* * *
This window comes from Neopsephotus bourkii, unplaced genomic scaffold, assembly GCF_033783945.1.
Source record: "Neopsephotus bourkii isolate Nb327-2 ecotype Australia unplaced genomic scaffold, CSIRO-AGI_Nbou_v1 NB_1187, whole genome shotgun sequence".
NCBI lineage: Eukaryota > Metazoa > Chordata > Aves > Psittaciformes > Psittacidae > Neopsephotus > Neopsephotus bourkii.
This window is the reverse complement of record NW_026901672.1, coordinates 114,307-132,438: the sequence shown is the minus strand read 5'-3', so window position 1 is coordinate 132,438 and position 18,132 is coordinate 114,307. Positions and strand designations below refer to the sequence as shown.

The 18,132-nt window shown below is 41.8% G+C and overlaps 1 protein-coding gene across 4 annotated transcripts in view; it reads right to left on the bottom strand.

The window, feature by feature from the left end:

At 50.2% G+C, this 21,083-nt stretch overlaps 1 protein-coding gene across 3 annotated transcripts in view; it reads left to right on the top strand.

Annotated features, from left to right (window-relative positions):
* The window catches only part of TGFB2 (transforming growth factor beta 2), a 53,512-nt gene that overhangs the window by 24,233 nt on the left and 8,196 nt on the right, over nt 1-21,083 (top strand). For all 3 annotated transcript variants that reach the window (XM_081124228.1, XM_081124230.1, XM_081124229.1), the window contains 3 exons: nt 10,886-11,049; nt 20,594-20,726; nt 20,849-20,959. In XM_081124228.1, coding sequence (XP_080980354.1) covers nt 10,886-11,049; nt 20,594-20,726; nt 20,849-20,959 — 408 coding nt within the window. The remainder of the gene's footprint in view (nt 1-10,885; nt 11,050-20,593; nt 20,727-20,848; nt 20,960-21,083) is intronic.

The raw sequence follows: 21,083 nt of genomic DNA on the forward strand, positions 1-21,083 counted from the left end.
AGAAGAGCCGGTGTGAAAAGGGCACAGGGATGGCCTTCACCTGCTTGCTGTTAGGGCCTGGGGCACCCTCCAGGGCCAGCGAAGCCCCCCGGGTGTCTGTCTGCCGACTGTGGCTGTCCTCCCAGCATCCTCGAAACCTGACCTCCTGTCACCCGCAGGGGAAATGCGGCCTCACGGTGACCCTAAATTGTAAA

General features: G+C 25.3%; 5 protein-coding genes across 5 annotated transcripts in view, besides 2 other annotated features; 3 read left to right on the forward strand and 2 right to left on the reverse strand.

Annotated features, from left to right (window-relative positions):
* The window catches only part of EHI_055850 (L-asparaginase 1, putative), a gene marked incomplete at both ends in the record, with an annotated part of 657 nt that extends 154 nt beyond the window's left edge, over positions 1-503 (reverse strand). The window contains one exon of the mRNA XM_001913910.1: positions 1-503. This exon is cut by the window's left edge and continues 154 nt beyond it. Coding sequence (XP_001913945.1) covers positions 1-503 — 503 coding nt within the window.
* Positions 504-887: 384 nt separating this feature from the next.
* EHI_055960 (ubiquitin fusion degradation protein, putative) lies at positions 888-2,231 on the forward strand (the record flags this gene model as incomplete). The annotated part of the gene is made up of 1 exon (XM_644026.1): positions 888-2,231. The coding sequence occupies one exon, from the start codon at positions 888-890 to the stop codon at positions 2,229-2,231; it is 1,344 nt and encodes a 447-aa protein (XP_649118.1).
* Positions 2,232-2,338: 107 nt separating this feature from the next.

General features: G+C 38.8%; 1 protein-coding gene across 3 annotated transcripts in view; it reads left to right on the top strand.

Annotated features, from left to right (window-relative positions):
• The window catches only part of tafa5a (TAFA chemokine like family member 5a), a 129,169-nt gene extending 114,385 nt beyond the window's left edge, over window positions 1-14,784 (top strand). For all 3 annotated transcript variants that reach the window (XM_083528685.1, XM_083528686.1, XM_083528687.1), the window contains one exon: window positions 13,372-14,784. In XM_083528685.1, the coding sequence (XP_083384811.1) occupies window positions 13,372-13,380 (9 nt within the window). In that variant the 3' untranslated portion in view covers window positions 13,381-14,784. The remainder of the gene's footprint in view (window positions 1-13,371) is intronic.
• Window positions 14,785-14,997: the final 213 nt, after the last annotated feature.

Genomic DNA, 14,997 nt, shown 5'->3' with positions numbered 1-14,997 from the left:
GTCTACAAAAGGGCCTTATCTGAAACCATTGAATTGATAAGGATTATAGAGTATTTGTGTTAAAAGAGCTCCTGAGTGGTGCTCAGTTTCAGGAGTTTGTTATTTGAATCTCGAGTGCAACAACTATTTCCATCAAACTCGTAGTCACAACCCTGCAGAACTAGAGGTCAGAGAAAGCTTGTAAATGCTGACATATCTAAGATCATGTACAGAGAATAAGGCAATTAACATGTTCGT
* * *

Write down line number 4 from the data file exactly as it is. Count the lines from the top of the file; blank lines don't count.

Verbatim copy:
This window is the reverse complement of record NW_026901672.1, coordinates 114,307-132,438: the sequence shown is the minus strand read 5'-3', so window position 1 is coordinate 132,438 and position 18,132 is coordinate 114,307. Positions and strand designations below refer to the sequence as shown.